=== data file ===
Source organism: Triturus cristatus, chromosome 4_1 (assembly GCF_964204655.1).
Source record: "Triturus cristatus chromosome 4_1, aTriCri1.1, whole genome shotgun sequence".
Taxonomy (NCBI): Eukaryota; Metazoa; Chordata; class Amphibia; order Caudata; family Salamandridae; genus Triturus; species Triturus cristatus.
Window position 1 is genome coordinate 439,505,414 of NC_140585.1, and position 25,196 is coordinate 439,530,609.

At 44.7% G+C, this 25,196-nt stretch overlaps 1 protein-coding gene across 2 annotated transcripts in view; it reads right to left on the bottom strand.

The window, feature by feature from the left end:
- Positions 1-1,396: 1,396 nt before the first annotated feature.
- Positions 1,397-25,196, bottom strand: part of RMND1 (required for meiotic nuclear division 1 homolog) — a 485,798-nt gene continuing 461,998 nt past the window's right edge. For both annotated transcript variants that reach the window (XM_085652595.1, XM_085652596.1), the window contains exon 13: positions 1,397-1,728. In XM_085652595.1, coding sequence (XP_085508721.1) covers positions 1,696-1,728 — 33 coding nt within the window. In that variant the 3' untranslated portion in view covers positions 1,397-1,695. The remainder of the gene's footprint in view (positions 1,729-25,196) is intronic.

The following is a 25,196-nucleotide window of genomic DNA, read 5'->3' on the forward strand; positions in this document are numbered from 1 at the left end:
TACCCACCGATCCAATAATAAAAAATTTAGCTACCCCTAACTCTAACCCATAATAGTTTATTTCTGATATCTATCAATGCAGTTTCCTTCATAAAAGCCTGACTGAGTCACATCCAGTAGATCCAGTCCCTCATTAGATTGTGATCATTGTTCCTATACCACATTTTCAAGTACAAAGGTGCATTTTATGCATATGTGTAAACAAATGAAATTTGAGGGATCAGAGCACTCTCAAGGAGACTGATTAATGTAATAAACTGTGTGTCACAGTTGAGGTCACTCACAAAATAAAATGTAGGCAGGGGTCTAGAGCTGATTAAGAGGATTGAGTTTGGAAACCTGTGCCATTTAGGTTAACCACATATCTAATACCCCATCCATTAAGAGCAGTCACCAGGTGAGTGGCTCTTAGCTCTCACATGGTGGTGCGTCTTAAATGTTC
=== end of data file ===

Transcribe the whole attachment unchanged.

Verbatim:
Source organism: Triturus cristatus, chromosome 4_1 (assembly GCF_964204655.1).
Source record: "Triturus cristatus chromosome 4_1, aTriCri1.1, whole genome shotgun sequence".
Taxonomy (NCBI): Eukaryota; Metazoa; Chordata; class Amphibia; order Caudata; family Salamandridae; genus Triturus; species Triturus cristatus.
Window position 1 is genome coordinate 439,505,414 of NC_140585.1, and position 25,196 is coordinate 439,530,609.

At 44.7% G+C, this 25,196-nt stretch overlaps 1 protein-coding gene across 2 annotated transcripts in view; it reads right to left on the bottom strand.

The window, feature by feature from the left end:
- Positions 1-1,396: 1,396 nt before the first annotated feature.
- Positions 1,397-25,196, bottom strand: part of RMND1 (required for meiotic nuclear division 1 homolog) — a 485,798-nt gene continuing 461,998 nt past the window's right edge. For both annotated transcript variants that reach the window (XM_085652595.1, XM_085652596.1), the window contains exon 13: positions 1,397-1,728. In XM_085652595.1, coding sequence (XP_085508721.1) covers positions 1,696-1,728 — 33 coding nt within the window. In that variant the 3' untranslated portion in view covers positions 1,397-1,695. The remainder of the gene's footprint in view (positions 1,729-25,196) is intronic.

The following is a 25,196-nucleotide window of genomic DNA, read 5'->3' on the forward strand; positions in this document are numbered from 1 at the left end:
TACCCACCGATCCAATAATAAAAAATTTAGCTACCCCTAACTCTAACCCATAATAGTTTATTTCTGATATCTATCAATGCAGTTTCCTTCATAAAAGCCTGACTGAGTCACATCCAGTAGATCCAGTCCCTCATTAGATTGTGATCATTGTTCCTATACCACATTTTCAAGTACAAAGGTGCATTTTATGCATATGTGTAAACAAATGAAATTTGAGGGATCAGAGCACTCTCAAGGAGACTGATTAATGTAATAAACTGTGTGTCACAGTTGAGGTCACTCACAAAATAAAATGTAGGCAGGGGTCTAGAGCTGATTAAGAGGATTGAGTTTGGAAACCTGTGCCATTTAGGTTAACCACATATCTAATACCCCATCCATTAAGAGCAGTCACCAGGTGAGTGGCTCTTAGCTCTCACATGGTGGTGCGTCTTAAATGTTC